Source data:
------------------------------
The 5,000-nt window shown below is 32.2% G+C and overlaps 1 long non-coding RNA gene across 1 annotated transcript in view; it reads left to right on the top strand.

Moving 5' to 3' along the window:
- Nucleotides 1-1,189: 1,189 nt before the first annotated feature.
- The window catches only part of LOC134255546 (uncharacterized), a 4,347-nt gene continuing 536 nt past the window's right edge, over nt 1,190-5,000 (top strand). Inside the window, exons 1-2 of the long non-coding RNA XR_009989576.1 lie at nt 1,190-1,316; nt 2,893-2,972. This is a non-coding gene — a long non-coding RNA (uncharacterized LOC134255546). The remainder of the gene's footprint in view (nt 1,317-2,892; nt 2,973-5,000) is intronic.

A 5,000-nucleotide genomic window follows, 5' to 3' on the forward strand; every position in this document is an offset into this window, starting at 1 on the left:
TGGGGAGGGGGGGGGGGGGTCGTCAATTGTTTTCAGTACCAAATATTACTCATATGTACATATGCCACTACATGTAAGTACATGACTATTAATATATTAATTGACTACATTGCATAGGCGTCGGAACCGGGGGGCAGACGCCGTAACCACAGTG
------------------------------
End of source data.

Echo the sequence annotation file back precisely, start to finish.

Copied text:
The 5,000-nt window shown below is 32.2% G+C and overlaps 1 long non-coding RNA gene across 1 annotated transcript in view; it reads left to right on the top strand.

Moving 5' to 3' along the window:
- Nucleotides 1-1,189: 1,189 nt before the first annotated feature.
- The window catches only part of LOC134255546 (uncharacterized), a 4,347-nt gene continuing 536 nt past the window's right edge, over nt 1,190-5,000 (top strand). Inside the window, exons 1-2 of the long non-coding RNA XR_009989576.1 lie at nt 1,190-1,316; nt 2,893-2,972. This is a non-coding gene — a long non-coding RNA (uncharacterized LOC134255546). The remainder of the gene's footprint in view (nt 1,317-2,892; nt 2,973-5,000) is intronic.

A 5,000-nucleotide genomic window follows, 5' to 3' on the forward strand; every position in this document is an offset into this window, starting at 1 on the left:
TGGGGAGGGGGGGGGGGGGTCGTCAATTGTTTTCAGTACCAAATATTACTCATATGTACATATGCCACTACATGTAAGTACATGACTATTAATATATTAATTGACTACATTGCATAGGCGTCGGAACCGGGGGGCAGACGCCGTAACCACAGTG